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ARS Home » Southeast Area » Stoneville, Mississippi » Biological Control of Pests Research » Research » Publications at this Location » Publication #248542

Title: Gene Expression Studies in Lygus lineolaris

item Walker, William
item Allen, Margaret - Meg

Submitted to: Entomological Society of America Annual Meeting
Publication Type: Abstract Only
Publication Acceptance Date: 11/25/2009
Publication Date: 12/15/2009
Citation: Walker III, W. B., Allen, M. L. 2009. Gene Expression Studies in Lygus lineolaris. Entomological Society of America Annual Meeting.

Interpretive Summary:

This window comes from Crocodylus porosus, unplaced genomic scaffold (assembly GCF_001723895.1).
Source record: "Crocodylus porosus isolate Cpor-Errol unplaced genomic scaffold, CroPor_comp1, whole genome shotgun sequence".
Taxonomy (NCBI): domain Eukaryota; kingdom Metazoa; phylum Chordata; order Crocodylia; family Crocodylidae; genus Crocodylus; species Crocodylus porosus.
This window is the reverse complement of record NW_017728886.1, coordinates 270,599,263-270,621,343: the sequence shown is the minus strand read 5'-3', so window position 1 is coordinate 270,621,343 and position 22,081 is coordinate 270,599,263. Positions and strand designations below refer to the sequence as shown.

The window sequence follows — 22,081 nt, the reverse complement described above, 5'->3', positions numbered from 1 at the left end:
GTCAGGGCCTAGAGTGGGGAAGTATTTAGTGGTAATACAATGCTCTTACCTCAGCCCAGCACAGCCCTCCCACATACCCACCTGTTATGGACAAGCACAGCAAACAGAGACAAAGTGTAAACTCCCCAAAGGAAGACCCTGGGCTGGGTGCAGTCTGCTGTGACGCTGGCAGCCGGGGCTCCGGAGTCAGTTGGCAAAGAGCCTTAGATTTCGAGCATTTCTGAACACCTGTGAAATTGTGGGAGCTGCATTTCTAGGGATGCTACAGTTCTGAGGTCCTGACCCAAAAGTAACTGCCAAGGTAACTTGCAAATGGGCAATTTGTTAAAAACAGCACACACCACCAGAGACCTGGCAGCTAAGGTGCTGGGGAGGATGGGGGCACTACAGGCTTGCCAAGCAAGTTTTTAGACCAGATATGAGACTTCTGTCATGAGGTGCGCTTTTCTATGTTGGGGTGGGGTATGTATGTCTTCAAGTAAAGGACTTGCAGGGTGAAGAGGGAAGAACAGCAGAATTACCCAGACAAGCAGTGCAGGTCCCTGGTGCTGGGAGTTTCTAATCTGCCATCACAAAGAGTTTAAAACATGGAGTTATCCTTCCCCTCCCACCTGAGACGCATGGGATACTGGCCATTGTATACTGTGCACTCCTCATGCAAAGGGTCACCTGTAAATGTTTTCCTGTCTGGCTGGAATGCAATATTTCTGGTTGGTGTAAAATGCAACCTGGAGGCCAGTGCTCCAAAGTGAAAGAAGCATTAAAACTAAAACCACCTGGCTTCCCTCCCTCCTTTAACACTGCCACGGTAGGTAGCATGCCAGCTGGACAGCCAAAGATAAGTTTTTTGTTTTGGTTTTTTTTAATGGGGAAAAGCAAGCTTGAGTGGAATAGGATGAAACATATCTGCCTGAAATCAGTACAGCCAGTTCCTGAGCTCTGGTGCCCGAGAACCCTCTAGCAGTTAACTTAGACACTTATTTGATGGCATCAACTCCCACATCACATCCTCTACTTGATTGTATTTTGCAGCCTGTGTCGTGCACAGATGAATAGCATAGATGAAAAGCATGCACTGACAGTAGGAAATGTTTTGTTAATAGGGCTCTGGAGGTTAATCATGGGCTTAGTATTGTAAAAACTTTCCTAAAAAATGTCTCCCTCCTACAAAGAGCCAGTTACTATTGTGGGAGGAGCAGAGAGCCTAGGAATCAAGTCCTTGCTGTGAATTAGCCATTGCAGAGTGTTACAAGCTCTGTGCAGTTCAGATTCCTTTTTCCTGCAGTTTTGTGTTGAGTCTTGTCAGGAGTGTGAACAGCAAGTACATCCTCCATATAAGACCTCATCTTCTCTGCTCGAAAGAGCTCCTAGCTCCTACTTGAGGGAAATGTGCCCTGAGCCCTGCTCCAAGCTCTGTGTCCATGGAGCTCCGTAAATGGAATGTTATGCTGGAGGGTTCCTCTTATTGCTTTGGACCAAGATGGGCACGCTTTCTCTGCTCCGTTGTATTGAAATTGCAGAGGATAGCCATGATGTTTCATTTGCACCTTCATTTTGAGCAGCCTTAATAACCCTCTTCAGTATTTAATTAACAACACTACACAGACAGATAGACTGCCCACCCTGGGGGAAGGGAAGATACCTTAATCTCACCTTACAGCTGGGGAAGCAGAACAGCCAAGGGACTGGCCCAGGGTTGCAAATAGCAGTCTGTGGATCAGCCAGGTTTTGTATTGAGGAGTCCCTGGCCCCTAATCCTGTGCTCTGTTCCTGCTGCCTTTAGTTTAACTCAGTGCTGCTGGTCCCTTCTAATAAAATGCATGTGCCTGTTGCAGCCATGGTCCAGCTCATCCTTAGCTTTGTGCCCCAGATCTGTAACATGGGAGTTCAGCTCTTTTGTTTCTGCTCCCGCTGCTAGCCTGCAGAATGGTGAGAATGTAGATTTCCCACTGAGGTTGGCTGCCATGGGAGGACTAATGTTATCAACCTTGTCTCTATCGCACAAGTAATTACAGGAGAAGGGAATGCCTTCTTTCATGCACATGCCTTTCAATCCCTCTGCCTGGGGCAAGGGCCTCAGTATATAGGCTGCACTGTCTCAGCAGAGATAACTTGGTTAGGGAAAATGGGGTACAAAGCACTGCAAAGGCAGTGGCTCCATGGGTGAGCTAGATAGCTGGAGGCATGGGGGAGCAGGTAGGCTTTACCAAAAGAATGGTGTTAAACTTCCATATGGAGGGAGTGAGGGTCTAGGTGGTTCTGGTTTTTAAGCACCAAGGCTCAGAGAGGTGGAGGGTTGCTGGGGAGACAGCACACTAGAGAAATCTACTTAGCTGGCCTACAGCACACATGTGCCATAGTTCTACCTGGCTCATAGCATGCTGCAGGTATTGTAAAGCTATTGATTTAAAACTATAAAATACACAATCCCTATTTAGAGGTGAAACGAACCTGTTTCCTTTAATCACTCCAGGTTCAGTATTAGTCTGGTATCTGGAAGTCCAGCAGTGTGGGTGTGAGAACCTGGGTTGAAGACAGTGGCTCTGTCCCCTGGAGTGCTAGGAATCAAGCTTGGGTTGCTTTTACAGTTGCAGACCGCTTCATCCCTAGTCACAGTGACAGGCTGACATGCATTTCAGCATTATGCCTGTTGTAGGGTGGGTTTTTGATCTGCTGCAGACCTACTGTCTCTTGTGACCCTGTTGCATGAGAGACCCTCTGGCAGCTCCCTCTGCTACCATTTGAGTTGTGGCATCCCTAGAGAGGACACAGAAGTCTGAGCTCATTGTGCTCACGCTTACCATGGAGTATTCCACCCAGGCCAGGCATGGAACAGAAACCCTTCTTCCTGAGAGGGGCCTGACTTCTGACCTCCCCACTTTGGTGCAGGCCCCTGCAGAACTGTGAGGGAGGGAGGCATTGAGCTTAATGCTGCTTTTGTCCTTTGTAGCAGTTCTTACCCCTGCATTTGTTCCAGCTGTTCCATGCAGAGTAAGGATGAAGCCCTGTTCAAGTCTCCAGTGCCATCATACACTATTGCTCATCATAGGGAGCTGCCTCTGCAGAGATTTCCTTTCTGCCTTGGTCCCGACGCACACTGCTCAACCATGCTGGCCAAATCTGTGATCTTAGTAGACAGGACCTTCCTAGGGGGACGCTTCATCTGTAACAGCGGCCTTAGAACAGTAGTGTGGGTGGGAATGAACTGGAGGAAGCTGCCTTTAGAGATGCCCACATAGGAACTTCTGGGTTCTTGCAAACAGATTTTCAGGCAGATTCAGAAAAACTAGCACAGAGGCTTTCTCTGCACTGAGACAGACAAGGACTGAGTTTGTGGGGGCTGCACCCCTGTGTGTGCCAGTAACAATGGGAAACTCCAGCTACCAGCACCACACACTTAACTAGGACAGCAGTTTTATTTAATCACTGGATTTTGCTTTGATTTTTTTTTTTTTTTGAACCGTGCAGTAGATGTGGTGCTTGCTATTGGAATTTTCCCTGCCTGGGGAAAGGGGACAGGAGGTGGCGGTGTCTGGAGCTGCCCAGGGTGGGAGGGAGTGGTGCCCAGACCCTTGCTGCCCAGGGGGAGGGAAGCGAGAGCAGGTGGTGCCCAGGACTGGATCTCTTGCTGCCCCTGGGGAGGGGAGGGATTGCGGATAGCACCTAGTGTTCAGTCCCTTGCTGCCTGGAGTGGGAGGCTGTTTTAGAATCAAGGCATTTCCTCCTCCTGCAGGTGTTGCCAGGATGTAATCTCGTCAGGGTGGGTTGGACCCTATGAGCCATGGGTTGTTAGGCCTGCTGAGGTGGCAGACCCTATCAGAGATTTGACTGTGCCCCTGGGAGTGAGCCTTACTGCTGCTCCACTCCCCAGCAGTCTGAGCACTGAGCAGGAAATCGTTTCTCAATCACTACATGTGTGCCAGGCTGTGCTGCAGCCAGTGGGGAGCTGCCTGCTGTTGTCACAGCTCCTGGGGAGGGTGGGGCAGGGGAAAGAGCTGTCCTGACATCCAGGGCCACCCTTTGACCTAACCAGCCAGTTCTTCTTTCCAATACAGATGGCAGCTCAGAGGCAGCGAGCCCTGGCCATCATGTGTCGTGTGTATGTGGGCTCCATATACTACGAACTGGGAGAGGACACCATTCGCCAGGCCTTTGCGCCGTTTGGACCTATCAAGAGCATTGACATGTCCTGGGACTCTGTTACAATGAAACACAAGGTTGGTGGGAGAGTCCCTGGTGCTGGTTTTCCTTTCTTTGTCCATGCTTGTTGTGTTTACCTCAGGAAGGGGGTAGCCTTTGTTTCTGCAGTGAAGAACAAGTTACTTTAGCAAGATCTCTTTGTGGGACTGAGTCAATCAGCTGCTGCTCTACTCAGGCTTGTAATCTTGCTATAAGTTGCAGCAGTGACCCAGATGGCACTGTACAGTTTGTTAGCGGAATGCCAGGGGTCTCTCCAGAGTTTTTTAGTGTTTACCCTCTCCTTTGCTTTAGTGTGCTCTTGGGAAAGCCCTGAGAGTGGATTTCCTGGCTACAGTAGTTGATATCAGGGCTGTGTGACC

Technical Abstract: Genes are expressed in insect cells, as in all living organisms, by transcription of DNA into RNA followed by translation of RNA into proteins. The intricate patterns of differential gene expression in time and space directly influence the development and function of every aspect of the organism. While some genes are expressed in all cells at all times (constitutive expression), many are linked to specific functions that require timing, such as molting; or circumstance, such as feeding or mating. We have used reverse-transcription quantitative polymerase chain reaction (qRT-PCR) to study various genes in the pest insect, Lygus lineolaris. Comparison of the transcript quantity in an insect at a specific life stage, in a specific tissue, or under specific conditions provides evidence for the relevance of differential gene expression in the insect. Validation of transcription levels is made by comparison with presumed constitutive genes. Another method for discovering gene function is RNA interference (RNAi). When double-stranded RNA that corresponds to an insect gene transcript is introduced into the insect, cellular mechanisms are activated that degrade that specific transcript. The decreased transcript levels can then be measured by qRT-PCR and/or may produce one or more specific changes in function, or even gross morphological or developmental changes. RNAi gene knock-down may result in death of the insect if the target gene is both vital and sufficiently eliminated by the treatment. Our laboratory has sequenced and analyzed a small set of transcribed genes (mRNA) from our target insect, L. lineolaris (Allen 2007). We targeted three putative polygalacturonase (PG) sequences that appeared to be associated with salivation and pectin degradation, one apoptosis-associated sequence (IAP) and several cuticle-associated sequences. We described the three PG sequences in some detail; PG transcripts are present only in feeding insect stages, not eggs (Allen and Mertens 2008), and have been linked to Lygus feeding damage (Celorio-Mancera et al. 2008). Our expression studies have clearly shown that all three PGs are expressed primarily in salivary gland tissue, and we have been able to measure transcriptional changes based on diet and following RNAi treatment, using qRT-PCR (Walker and Allen (in press)). Our PG RNAi treatments did not result in any obvious phenotypic or functional change. However, RNAi treatment using the IAP sequence target results in death (manuscript in preparation). Additionally, RNAi treatment targeting some of the aforementioned cuticle sequences results in incomplete molting and subsequent death (manuscript in preparation). Allen, M. L. 2007. Expressed sequenced tags from Lygus lineolaris (Hemiptera: Miridae), the tarnished plant bug. Genet Mol Res 6: 206-13. Allen, M. L., and J. A. Mertens. 2008. Molecular cloning and expression of three polygalacturonase cDNAs from the tarnished plant bug, Lygus lineolaris. Journal of Insect Science 8.27: 1-14. Celorio-Mancera, M. D., M. L. Allen, A. L. Powell, H. Ahmadi, M. R. Salemi, B. S. Phinney, K. A. Shackel, L. C. Greve, L. R. Teuber, and J. M. Labavitch. 2008. Polygalacturonase causes lygus-like damage on plants: cloning and identification of western tarnished plant bug (Lygus hesperus) polygalacturonases secreted during feeding. Arthropod-Plant Interactions 2: 215-225. Walker, W. B., and M. L. Allen. (in press). Expression and RNA interference of salivary polygalacturonase genes in the tarnished plant bug, Lygus lineolaris. Journal of Insect Science.